Radio Birdman

By - Dec 1st, 2006 02:52 pm
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By Blaine Schultz
In the mid-1970s, Michigan native Deniz Tek moved to Australia to attend medical school. There he met Rob Younger, an Aussie who shared Tek’s attraction to the high-energy music of bands like the Stooges and MC5. Tek and Younger formed Radio Birdman, a group that pulled into the New Wave tsunami and released their influential cult classic debut Radios Appear in 1977. Never quite part of any scene, they recorded a follow-up in England (Living Eyes eventually came out in 1981) and imploded while touring in a vehicle dubbed “Van of Hate.”

Two decades down the pike and the members have buried the hatchet somewhere other than each other’s heads. September saw Radio Birdman playing Chicago’s Double Door as part of their first ever U.S. tour. The sweaty, shoulder-to-shoulder crowd of faithful had no reason to believe they would ever witness this show. The energy between audience and band was only magnified by years of rock & roll mythology. The sextet of 50-somethings went through amplifiers the way other bands break strings.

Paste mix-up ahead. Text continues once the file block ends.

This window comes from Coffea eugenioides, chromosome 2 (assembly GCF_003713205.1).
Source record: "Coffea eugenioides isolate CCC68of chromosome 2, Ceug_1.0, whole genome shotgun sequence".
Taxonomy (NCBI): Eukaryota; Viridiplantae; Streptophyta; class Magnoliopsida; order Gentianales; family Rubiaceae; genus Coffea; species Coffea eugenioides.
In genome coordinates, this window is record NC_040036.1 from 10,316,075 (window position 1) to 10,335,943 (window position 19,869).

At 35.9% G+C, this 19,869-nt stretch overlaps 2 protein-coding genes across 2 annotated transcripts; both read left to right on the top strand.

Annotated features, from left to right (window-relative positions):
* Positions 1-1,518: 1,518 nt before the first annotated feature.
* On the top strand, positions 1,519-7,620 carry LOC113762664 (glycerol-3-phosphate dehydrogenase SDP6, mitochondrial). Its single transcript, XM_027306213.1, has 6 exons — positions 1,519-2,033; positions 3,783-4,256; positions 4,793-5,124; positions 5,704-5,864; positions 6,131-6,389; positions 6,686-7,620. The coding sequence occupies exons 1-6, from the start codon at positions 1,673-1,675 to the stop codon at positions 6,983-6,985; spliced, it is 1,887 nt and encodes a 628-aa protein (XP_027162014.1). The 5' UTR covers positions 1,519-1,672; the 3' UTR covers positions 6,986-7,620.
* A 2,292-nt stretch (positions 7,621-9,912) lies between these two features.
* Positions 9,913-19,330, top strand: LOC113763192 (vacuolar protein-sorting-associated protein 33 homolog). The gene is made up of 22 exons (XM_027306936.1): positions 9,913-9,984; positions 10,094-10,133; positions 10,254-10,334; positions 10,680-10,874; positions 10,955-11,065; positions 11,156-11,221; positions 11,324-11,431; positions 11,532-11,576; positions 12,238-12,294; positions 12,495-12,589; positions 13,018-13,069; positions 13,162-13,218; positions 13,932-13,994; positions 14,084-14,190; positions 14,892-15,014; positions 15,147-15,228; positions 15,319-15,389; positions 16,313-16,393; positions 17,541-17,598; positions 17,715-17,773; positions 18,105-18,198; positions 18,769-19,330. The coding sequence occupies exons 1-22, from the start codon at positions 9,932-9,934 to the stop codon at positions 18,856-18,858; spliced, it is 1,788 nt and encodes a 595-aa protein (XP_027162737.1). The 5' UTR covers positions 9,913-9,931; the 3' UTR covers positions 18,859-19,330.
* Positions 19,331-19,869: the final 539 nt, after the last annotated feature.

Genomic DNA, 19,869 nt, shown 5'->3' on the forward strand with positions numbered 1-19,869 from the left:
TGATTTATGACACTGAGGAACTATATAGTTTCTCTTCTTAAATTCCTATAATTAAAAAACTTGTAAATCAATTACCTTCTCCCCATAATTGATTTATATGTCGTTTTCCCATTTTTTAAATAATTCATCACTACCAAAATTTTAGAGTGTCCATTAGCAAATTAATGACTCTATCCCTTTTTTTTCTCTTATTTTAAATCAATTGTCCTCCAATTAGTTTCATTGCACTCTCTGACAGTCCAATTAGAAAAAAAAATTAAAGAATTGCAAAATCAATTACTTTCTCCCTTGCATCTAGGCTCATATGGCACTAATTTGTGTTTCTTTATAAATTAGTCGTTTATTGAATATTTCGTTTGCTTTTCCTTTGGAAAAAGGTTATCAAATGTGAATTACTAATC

Which brings us to Zeno Beach, the album the band was touring to promote. You’d expect something heady from a band whose members’ day jobs include trauma surgeon and U.S. Navy jet pilot, and “The Brotherhood of Al Wazah” and “Heyday” recall the open-minded smarts that once got Radio Birdman compared to vintage Blue Oyster Cult. The opening track, “We’ve Come So Far (To Be Here Today),” could serve as the manifesto as well as feature for Tek and Klondike Masuak’s two guitar inter-lock. While vocalist Rob Younger’s presence may not be as manic as 20-plus years ago, his intensity is trained like a laser. Zeno Beach is a welcome chapter in the Radio Birdman legacy. Let’s hope the next installment happens sooner. VS

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